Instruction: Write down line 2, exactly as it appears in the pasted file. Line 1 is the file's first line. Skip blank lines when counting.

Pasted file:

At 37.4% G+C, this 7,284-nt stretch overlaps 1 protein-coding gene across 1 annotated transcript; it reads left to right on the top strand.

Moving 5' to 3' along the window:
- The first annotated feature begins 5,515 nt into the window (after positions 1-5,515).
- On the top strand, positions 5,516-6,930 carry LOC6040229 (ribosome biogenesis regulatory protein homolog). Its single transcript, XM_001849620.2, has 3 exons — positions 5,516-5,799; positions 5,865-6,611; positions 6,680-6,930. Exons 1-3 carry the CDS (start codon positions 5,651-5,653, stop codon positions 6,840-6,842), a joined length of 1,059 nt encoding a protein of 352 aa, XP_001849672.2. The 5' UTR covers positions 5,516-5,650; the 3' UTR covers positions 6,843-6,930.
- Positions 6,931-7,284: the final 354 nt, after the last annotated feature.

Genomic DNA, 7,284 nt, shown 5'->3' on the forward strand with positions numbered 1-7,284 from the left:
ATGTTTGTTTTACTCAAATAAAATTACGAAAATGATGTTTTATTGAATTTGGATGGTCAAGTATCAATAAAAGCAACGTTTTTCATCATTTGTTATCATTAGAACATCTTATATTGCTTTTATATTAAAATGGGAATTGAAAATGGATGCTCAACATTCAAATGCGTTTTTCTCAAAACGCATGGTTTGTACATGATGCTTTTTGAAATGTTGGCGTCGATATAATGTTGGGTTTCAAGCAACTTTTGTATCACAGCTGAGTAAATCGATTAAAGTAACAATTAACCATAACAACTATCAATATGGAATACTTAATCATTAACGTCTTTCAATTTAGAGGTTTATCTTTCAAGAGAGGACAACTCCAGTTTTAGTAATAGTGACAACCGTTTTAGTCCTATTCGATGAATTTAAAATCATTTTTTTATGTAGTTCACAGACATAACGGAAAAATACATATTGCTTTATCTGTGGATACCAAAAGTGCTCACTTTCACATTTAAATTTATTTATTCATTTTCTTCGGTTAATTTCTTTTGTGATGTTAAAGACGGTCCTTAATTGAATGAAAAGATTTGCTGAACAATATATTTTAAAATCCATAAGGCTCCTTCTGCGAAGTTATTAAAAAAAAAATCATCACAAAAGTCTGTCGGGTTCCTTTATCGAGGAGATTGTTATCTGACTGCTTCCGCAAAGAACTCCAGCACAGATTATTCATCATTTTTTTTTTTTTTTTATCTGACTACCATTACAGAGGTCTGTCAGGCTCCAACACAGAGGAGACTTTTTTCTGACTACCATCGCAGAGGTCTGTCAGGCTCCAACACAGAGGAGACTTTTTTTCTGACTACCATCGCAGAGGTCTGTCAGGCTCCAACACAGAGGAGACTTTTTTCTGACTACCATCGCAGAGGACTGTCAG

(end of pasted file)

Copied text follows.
Moving 5' to 3' along the window: